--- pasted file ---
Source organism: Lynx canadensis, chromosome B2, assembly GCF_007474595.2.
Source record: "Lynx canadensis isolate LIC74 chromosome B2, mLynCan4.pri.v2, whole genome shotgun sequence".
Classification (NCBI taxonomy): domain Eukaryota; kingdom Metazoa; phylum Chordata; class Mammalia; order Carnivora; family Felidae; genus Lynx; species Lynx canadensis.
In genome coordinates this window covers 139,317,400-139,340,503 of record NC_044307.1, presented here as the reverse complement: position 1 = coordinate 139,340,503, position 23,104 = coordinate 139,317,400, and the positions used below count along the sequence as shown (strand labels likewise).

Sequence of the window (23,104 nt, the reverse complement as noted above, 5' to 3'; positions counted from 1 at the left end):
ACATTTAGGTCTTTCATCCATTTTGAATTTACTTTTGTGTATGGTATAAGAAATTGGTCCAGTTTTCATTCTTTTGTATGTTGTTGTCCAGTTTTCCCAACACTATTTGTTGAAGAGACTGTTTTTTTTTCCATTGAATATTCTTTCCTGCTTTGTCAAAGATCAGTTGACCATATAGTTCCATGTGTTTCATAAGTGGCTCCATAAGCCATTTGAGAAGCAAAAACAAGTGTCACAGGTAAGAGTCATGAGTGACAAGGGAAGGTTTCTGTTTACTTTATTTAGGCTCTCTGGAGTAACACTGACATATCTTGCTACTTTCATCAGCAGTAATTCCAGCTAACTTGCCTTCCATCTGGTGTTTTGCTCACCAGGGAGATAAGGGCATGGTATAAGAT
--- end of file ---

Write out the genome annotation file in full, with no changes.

Source organism: Lynx canadensis, chromosome B2, assembly GCF_007474595.2.
Source record: "Lynx canadensis isolate LIC74 chromosome B2, mLynCan4.pri.v2, whole genome shotgun sequence".
Classification (NCBI taxonomy): domain Eukaryota; kingdom Metazoa; phylum Chordata; class Mammalia; order Carnivora; family Felidae; genus Lynx; species Lynx canadensis.
In genome coordinates this window covers 139,317,400-139,340,503 of record NC_044307.1, presented here as the reverse complement: position 1 = coordinate 139,340,503, position 23,104 = coordinate 139,317,400, and the positions used below count along the sequence as shown (strand labels likewise).

Sequence of the window (23,104 nt, the reverse complement as noted above, 5' to 3'; positions counted from 1 at the left end):
ACATTTAGGTCTTTCATCCATTTTGAATTTACTTTTGTGTATGGTATAAGAAATTGGTCCAGTTTTCATTCTTTTGTATGTTGTTGTCCAGTTTTCCCAACACTATTTGTTGAAGAGACTGTTTTTTTTTCCATTGAATATTCTTTCCTGCTTTGTCAAAGATCAGTTGACCATATAGTTCCATGTGTTTCATAAGTGGCTCCATAAGCCATTTGAGAAGCAAAAACAAGTGTCACAGGTAAGAGTCATGAGTGACAAGGGAAGGTTTCTGTTTACTTTATTTAGGCTCTCTGGAGTAACACTGACATATCTTGCTACTTTCATCAGCAGTAATTCCAGCTAACTTGCCTTCCATCTGGTGTTTTGCTCACCAGGGAGATAAGGGCATGGTATAAGAT